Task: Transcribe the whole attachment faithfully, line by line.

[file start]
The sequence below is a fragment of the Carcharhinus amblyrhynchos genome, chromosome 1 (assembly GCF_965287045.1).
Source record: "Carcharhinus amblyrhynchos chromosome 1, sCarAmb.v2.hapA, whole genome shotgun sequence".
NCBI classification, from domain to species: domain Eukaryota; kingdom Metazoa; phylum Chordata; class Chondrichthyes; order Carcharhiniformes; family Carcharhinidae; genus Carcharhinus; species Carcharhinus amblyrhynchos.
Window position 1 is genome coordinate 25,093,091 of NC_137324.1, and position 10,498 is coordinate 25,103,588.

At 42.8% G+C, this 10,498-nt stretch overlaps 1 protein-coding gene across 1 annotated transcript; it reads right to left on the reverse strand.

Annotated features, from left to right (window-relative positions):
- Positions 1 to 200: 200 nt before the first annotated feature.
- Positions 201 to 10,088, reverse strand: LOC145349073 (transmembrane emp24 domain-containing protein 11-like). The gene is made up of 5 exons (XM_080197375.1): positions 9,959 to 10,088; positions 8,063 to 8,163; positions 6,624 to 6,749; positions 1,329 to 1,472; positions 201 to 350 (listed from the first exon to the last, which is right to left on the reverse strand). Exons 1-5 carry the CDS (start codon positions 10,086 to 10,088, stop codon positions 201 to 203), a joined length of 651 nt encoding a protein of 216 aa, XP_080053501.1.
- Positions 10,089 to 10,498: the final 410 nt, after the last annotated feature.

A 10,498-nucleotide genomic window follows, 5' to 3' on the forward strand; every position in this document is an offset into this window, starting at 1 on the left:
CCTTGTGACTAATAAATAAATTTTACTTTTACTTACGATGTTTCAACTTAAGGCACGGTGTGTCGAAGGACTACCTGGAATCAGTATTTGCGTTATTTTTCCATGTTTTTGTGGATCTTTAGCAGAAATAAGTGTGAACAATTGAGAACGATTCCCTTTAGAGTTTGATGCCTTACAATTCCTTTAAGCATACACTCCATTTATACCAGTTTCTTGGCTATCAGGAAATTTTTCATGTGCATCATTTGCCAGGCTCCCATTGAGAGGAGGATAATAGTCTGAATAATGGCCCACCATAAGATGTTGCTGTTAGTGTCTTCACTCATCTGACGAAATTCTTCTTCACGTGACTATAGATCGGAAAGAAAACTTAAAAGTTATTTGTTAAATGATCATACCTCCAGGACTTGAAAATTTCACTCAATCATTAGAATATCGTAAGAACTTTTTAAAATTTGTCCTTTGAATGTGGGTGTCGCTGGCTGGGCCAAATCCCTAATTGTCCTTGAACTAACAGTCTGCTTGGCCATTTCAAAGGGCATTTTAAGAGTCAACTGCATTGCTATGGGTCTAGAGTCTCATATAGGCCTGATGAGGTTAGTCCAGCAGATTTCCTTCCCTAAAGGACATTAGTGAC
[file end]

The sequence below is a fragment of the Carcharhinus amblyrhynchos genome, chromosome 1 (assembly GCF_965287045.1).
Source record: "Carcharhinus amblyrhynchos chromosome 1, sCarAmb.v2.hapA, whole genome shotgun sequence".
NCBI classification, from domain to species: domain Eukaryota; kingdom Metazoa; phylum Chordata; class Chondrichthyes; order Carcharhiniformes; family Carcharhinidae; genus Carcharhinus; species Carcharhinus amblyrhynchos.
Window position 1 is genome coordinate 25,093,091 of NC_137324.1, and position 10,498 is coordinate 25,103,588.

At 42.8% G+C, this 10,498-nt stretch overlaps 1 protein-coding gene across 1 annotated transcript; it reads right to left on the reverse strand.

Annotated features, from left to right (window-relative positions):
- Positions 1 to 200: 200 nt before the first annotated feature.
- Positions 201 to 10,088, reverse strand: LOC145349073 (transmembrane emp24 domain-containing protein 11-like). The gene is made up of 5 exons (XM_080197375.1): positions 9,959 to 10,088; positions 8,063 to 8,163; positions 6,624 to 6,749; positions 1,329 to 1,472; positions 201 to 350 (listed from the first exon to the last, which is right to left on the reverse strand). Exons 1-5 carry the CDS (start codon positions 10,086 to 10,088, stop codon positions 201 to 203), a joined length of 651 nt encoding a protein of 216 aa, XP_080053501.1.
- Positions 10,089 to 10,498: the final 410 nt, after the last annotated feature.

A 10,498-nucleotide genomic window follows, 5' to 3' on the forward strand; every position in this document is an offset into this window, starting at 1 on the left:
CCTTGTGACTAATAAATAAATTTTACTTTTACTTACGATGTTTCAACTTAAGGCACGGTGTGTCGAAGGACTACCTGGAATCAGTATTTGCGTTATTTTTCCATGTTTTTGTGGATCTTTAGCAGAAATAAGTGTGAACAATTGAGAACGATTCCCTTTAGAGTTTGATGCCTTACAATTCCTTTAAGCATACACTCCATTTATACCAGTTTCTTGGCTATCAGGAAATTTTTCATGTGCATCATTTGCCAGGCTCCCATTGAGAGGAGGATAATAGTCTGAATAATGGCCCACCATAAGATGTTGCTGTTAGTGTCTTCACTCATCTGACGAAATTCTTCTTCACGTGACTATAGATCGGAAAGAAAACTTAAAAGTTATTTGTTAAATGATCATACCTCCAGGACTTGAAAATTTCACTCAATCATTAGAATATCGTAAGAACTTTTTAAAATTTGTCCTTTGAATGTGGGTGTCGCTGGCTGGGCCAAATCCCTAATTGTCCTTGAACTAACAGTCTGCTTGGCCATTTCAAAGGGCATTTTAAGAGTCAACTGCATTGCTATGGGTCTAGAGTCTCATATAGGCCTGATGAGGTTAGTCCAGCAGATTTCCTTCCCTAAAGGACATTAGTGAC